★ ★ ★ ★ ★
The thing about Fiona Apple is that the mystery surrounding her music, her emotional and mental well-being, and the fact that she literally will disappear for years at a time (sounds like a female Maynard Keenan or a slightly younger Tori Amos) only seems to grow her legend. And when she pops up every few years, with yet another gem of an album under her skinny arm, it amazes and dazzles us as if it were our first time hearing her all over again. A tremendously enjoyable and altogether listenable (for a broad audience, in fact) release, The Idler Wheel is exactly what you'd come to expect from Apple 16 years after the release of her debut album, Tidal. A mature yet still unsettling – in a way that only she can pull off while sounding beautiful – album of ten tracks, you get everything you want – if what you want is a slightly older and deeper (is that even possible) version of the 18-year-old that we thought we knew so well in "Criminal" and "Shadowboxer." And not to slam Extraordinary Machine in any way – that was a splendid album, as well. But The Idler Wheel is just that much more grown up (as much as is possible from Apple). Fret not, however, there's still the requisite upbeat, all-over-the-place manic anthems on this release – "Daredevil" and "Left Alone" – but it also maintains a level of adult sincerity and truth (two things that Apple has come to be known for). "Werewolf" is a fantastic mix of her charming vocals and dramatically dark piano work. This collection of tracks, as a whole, seems to be a great mixture of traditional Apple impishness and brooding adult Fiona. Well worth your time, but that album title? Yeah, that's just a little beyond obnoxious.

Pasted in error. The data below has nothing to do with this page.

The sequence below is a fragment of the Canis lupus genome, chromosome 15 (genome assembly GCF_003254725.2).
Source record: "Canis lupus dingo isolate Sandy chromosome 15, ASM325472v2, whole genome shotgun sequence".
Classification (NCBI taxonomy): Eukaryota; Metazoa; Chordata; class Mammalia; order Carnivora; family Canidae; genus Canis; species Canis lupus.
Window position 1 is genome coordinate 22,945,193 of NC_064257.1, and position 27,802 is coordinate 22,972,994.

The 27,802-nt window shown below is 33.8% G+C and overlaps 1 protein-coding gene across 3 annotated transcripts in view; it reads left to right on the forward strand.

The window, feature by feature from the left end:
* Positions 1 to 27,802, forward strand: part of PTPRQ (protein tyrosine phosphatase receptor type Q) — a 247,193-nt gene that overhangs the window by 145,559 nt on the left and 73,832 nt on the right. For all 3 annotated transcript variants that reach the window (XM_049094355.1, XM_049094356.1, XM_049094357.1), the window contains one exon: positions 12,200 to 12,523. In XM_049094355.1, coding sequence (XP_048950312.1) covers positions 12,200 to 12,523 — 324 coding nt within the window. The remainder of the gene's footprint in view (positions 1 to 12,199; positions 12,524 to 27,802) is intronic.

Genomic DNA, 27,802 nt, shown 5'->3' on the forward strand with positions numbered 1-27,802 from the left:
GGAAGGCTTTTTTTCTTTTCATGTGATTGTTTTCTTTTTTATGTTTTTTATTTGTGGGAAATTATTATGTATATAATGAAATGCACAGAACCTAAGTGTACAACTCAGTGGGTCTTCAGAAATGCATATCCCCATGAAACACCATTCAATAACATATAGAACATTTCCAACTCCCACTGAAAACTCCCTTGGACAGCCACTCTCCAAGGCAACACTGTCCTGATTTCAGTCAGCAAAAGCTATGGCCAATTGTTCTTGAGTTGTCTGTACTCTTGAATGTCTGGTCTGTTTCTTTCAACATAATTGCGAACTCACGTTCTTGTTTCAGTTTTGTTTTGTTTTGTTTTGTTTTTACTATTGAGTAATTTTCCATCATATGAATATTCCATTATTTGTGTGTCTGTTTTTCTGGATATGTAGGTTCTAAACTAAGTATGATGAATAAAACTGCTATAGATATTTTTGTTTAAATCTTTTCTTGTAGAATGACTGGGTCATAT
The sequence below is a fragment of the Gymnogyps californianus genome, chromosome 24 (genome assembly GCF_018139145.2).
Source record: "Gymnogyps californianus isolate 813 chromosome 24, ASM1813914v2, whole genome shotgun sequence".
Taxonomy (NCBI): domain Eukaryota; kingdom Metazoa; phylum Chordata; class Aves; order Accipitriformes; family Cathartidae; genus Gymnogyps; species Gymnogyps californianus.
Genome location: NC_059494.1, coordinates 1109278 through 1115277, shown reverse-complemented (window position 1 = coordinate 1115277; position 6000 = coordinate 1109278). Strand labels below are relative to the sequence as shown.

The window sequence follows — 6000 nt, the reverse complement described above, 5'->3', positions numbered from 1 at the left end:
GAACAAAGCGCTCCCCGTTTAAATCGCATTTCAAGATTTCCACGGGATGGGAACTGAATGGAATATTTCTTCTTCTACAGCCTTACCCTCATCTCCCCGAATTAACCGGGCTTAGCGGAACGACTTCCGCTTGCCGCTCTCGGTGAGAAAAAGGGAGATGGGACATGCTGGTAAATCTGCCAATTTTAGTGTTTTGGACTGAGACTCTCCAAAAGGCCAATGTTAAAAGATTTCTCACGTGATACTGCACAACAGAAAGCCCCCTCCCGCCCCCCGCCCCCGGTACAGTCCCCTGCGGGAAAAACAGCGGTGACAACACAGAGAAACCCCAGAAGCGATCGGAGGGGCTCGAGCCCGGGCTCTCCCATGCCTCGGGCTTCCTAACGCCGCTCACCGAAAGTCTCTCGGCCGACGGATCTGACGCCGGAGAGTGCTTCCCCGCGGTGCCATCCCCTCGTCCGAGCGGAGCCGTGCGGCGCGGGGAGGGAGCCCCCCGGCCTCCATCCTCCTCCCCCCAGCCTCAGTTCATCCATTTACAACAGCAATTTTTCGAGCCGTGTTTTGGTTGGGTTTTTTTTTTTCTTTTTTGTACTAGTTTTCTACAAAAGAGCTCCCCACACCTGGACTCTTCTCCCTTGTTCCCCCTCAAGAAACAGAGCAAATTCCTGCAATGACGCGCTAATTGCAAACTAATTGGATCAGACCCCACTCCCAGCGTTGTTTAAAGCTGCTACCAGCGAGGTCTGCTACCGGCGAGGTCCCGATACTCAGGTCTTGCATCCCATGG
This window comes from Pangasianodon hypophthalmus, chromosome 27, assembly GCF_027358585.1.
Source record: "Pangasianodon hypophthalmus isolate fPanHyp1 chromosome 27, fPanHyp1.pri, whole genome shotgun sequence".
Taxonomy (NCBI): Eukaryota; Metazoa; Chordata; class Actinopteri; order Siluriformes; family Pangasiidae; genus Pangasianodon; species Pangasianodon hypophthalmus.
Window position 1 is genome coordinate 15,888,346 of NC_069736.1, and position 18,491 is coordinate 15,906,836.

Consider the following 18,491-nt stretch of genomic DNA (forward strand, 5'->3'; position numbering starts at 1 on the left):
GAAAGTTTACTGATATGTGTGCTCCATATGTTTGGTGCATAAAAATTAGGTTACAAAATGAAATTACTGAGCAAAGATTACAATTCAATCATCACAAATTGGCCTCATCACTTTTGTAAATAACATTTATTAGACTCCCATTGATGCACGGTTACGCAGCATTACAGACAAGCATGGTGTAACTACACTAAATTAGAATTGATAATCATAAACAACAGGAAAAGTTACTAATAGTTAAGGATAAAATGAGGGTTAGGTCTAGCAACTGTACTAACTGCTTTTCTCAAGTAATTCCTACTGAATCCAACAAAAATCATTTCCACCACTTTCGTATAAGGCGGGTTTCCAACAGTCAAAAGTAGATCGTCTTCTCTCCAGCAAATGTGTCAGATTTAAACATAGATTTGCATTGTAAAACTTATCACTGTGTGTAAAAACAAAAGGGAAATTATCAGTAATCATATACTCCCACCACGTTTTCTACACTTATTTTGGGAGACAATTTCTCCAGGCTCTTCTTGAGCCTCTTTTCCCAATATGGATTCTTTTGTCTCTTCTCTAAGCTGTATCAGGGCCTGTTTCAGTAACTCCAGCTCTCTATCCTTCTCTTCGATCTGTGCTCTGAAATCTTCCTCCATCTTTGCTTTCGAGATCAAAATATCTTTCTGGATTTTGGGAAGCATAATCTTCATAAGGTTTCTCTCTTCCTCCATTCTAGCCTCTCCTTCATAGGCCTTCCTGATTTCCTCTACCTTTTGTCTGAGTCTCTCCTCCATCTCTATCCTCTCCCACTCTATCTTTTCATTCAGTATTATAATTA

Worth a Listen: "Werewolf" and "Every Single Night"